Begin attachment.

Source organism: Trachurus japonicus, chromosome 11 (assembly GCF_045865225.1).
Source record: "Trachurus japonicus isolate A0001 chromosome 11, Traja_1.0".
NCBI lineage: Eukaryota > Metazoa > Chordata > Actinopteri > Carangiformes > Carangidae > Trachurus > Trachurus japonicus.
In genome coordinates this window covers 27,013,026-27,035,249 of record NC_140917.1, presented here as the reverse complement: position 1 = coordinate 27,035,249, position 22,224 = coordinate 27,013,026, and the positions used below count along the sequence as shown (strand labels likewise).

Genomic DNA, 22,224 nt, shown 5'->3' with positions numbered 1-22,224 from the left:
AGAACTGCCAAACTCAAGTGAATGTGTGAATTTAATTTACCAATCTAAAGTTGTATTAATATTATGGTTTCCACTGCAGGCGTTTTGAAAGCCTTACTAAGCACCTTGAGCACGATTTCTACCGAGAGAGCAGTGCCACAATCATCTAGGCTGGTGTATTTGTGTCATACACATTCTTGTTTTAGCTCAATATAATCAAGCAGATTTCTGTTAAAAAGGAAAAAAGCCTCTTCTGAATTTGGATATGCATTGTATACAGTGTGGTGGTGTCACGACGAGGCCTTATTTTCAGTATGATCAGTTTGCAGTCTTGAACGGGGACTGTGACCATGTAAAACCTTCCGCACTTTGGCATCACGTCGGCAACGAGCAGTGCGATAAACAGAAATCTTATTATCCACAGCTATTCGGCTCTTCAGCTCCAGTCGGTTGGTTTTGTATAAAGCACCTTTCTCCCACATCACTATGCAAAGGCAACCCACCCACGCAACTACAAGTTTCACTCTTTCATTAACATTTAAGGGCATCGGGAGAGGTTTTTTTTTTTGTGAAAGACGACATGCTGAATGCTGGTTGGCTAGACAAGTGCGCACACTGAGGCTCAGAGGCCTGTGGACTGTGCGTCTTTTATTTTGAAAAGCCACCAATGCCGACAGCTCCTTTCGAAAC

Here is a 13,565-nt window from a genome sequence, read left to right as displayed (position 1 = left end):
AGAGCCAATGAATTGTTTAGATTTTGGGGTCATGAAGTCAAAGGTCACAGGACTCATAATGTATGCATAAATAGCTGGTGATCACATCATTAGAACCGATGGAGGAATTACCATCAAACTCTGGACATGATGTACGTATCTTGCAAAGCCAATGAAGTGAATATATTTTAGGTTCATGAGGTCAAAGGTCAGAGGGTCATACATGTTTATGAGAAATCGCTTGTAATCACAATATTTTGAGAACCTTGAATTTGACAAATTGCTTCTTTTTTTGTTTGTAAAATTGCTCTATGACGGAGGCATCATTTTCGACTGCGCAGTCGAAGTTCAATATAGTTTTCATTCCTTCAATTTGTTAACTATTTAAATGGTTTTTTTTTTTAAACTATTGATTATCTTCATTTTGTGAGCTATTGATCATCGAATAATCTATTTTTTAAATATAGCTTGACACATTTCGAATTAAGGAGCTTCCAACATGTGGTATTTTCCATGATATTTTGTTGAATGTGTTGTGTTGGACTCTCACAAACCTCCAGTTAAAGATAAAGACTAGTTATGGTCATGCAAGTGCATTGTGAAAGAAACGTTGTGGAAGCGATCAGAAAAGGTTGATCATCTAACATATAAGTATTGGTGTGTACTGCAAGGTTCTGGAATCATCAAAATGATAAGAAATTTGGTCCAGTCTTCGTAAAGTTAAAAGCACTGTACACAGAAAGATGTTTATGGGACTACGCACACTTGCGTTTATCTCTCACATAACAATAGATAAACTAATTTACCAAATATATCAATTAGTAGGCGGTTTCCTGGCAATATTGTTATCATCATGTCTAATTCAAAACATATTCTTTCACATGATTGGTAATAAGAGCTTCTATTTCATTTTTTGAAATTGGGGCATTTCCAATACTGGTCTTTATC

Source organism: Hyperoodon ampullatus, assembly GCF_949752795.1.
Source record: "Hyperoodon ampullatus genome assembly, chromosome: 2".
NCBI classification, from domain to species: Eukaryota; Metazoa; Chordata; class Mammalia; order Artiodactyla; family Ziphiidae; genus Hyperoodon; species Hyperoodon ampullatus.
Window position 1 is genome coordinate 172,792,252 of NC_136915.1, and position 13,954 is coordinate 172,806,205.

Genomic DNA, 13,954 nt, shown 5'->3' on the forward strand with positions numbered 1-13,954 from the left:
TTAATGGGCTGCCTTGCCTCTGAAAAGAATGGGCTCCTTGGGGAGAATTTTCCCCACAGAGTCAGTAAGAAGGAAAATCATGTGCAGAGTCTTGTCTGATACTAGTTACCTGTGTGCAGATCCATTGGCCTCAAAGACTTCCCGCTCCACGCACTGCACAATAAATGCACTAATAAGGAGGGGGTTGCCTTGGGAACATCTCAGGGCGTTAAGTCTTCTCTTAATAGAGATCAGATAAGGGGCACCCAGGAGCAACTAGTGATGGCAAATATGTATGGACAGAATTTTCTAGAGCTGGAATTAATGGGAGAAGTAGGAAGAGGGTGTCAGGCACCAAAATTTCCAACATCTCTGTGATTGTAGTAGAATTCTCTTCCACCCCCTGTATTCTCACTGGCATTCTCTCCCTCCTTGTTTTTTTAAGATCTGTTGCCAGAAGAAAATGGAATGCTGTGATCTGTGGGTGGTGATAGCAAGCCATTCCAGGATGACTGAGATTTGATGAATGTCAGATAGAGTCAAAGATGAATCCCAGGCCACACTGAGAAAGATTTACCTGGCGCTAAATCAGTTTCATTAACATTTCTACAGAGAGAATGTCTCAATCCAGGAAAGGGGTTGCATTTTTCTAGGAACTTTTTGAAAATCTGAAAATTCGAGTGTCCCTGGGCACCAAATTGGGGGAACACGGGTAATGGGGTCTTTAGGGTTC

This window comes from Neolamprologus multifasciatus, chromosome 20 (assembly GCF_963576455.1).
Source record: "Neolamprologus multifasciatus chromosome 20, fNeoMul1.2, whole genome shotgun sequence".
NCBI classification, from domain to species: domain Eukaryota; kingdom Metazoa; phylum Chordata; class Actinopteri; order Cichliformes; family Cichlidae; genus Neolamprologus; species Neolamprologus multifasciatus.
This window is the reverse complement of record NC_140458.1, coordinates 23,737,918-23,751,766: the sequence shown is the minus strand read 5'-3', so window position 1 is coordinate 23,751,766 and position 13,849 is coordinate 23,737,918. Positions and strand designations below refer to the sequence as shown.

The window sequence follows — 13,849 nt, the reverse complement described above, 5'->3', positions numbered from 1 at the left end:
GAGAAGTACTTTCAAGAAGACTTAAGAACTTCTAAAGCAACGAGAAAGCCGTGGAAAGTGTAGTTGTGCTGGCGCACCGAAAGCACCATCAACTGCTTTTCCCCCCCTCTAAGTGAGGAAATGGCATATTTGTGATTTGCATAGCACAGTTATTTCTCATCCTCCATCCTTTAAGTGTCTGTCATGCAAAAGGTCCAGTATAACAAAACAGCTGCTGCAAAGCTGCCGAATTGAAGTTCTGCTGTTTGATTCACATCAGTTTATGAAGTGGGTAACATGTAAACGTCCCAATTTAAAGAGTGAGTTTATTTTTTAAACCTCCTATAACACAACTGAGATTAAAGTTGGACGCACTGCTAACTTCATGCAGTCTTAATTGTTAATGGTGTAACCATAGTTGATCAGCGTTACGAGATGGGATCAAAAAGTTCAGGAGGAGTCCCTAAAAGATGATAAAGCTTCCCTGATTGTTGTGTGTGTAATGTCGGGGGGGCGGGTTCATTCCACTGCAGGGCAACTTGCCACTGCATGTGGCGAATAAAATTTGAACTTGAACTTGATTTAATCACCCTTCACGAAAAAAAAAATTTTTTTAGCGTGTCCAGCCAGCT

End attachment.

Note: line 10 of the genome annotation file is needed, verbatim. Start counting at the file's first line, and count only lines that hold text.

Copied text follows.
Source record: "Hyperoodon ampullatus genome assembly, chromosome: 2".